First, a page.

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DBL%20Hendrix%20small.png College chemistry, 1983

Derek Lowe The 2002 Model

Dbl%20new%20portrait%20B%26W.png After 10 years of blogging. . .

Derek Lowe, an Arkansan by birth, got his BA from Hendrix College and his PhD in organic chemistry from Duke before spending time in Germany on a Humboldt Fellowship on his post-doc. He's worked for several major pharmaceutical companies since 1989 on drug discovery projects against schizophrenia, Alzheimer's, diabetes, osteoporosis and other diseases. To contact Derek email him directly: Twitter: Dereklowe

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In the Pipeline

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June 14, 2010

Angiotensin Receptor Blockers and Cancer: For Real?

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Posted by Derek

Well, this could be nothing, or it could be big trouble: there's a report out that taking the angiotensin antagonists (the various "sartans") might be linked to increase risk of cancer. A meta-analysis of several large trials, reported in Lancet Oncology, patients in the treatment groups showed a 7.2% incidence of new cancer diagnoses, versus 6% for the control groups. These are large sample sizes, so that difference has a p-value of 0.016.

The authors wisely refuse to take the data any further, and call for more investigation, which certainly seems warranted. The whole renin-angiotensin system is certainly involved in angiogenesis, and thus could very plausibly have effects in oncology. But the surprising thing is that there's evidence that blockade of the receptors could actually cut down on tumor formation, too. If you'd taken a survey last week, you'd probably have gotten a lot of people to bet that these drugs would actually have a protective effect.

So what's going on? It's going to be quite a while before we find out. But an awful lot of people take these drugs, and now they're all wondering what to do. . .

Comments (9) + TrackBacks (0) | Category: Cancer | Cardiovascular Disease


1. chucky on June 14, 2010 11:22 AM writes...

Most likely noise, meta-analyses such as these mostly worthless....

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2. hypnos on June 14, 2010 12:07 PM writes...

Perhapt not too surprising, the vendor of the drug strongly disagrees with the results:

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3. anchor on June 14, 2010 12:49 PM writes...

Derek: When people live longer, we all do get some type of cancer anyway. Did the study considered this preposition?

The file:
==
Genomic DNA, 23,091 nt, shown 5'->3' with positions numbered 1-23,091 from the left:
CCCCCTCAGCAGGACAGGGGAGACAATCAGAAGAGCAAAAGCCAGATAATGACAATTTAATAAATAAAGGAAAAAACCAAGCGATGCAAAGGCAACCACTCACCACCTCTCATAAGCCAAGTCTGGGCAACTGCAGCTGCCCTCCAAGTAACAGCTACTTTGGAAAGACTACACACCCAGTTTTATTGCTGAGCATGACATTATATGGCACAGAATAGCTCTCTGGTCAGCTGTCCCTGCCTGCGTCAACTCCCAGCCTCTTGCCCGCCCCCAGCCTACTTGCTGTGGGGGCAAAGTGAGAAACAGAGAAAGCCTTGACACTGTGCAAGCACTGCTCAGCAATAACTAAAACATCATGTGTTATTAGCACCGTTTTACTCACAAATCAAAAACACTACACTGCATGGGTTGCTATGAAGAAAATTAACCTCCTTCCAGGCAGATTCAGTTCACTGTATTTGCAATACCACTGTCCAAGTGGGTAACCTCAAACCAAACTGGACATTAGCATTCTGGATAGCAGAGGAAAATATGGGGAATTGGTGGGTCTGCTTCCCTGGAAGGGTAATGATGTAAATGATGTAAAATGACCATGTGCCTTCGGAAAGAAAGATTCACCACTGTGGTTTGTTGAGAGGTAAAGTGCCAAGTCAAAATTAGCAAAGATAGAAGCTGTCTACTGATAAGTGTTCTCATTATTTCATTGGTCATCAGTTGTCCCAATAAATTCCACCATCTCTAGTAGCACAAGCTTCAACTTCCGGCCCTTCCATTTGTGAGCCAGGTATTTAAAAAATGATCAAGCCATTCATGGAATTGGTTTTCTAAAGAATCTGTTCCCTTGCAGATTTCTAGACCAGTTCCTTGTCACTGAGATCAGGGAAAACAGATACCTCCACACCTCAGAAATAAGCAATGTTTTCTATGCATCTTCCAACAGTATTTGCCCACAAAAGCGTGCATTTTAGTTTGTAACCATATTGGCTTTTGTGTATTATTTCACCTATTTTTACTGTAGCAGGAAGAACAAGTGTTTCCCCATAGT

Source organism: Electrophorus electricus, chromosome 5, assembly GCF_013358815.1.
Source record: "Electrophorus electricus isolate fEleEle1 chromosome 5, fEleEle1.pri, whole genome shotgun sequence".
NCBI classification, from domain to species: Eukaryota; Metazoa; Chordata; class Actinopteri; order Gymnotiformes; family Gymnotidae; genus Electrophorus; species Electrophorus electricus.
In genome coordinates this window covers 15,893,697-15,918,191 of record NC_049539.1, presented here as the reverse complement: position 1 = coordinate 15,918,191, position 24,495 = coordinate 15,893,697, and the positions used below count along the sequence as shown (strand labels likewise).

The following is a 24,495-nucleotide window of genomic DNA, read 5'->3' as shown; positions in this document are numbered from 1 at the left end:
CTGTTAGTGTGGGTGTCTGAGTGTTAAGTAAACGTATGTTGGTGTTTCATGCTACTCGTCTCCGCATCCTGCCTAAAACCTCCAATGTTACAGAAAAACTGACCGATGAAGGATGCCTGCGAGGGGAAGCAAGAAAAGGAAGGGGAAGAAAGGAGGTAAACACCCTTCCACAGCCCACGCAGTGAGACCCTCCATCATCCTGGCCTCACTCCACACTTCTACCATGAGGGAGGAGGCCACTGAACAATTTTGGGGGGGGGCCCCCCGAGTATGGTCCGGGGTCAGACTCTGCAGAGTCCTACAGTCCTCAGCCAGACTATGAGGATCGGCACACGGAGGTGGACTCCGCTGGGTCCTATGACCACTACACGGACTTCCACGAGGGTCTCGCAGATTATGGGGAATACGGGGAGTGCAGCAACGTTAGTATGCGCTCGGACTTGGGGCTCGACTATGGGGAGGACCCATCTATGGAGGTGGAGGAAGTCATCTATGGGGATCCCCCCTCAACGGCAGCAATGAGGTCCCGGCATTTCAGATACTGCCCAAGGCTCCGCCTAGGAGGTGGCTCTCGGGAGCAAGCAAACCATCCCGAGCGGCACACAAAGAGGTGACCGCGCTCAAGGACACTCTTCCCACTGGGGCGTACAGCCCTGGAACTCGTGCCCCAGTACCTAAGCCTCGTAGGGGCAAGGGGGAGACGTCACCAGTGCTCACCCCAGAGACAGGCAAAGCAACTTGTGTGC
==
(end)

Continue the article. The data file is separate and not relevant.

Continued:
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4. LeeH on June 14, 2010 12:56 PM writes...

If it's true, I guess you'll have to do some sort of benefit/risk analysis. If it's a wash, then we're back to low tech solutions for blood pressure.

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5. partial agonist on June 14, 2010 4:50 PM writes...

Probably they will be protective vs. some genotypes of cancer while conferring a measurable added risk vs. other kinds of cancer, with the net sum being non-zero. So I guess it depends upon whether you are otherwise in a risk group for a particular type of cancer. sort of like the drugs affecting estrogen, a mixed bag.

For example if all of the added risk is in testicular and prostate cancer, maybe you are concerned about giving these to men, unless the benefit is huge and the patient can be regularly screened for those cancers.

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6. NHR_GUY on June 14, 2010 9:32 PM writes...

I am familiar with ARBs and Telmisartan in particular. Telmisartan is well known to have a measurable amount of (in vitro and in vivo) activity at PPAR gamma, an NHR used for insulin sensitization. PPAR gamma is the same biological target for the TZD's such as rosiglitazone and pioglitazone. I wonder if the acitivity at PPAR gamma is what could be driving this slight increase in cancer risk. Two points, the types of cancer being reported have been linked to PPAR gamma though the marketed drugs are ostensibly clean. From my experience, the other ARB's have no measurable PPAR gamma activity and FTA, did not show an increased cancer risk.

and a p.s.
the two year carc studies mandated by the FDA for all new PPAR's in development was the last nail in the coffin for big pharma working on PPAR's.

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7. alex on June 15, 2010 3:49 AM writes...

Surprisingly, its not only cancer. Meanwhile the FDA is conducting a safety review of olmesartan (Daiichi Sankyo) after determining that diabetic patients taking the drug in two completed phase 3 trials may have had an excess risk of cardiovascular death.

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8. Kent G. Budge on June 15, 2010 10:35 AM writes...

"the two year carc studies mandated by the FDA for all new PPAR's in development was the last nail in the coffin for big pharma working on PPAR's."

Given that pioglitazone is associated with a *decrease* in cardiovascular risk, I find this profoundly regrettable. There could be considerable value in figuring out why some PPAR agonists increase cardiovascular risk and others decrease it.

My suspicion is that there are subtle differences in how much a given glitazone sensitizes different tissues to insulin. Perhaps rosiglitazone sensitizes arterial walls to insulin more than it sensitizes skeletal muscle, causing the arterial walls to take up too much glucose, while pioglitazone sensitizes skeletal muscles a bit more and avoids this effect. But it looks like we'll never know now.

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9. Erock on June 2, 2011 12:29 PM writes...

Looks like the FDA can out-meta-analyze the Lancet. Nothing to see here... move along...

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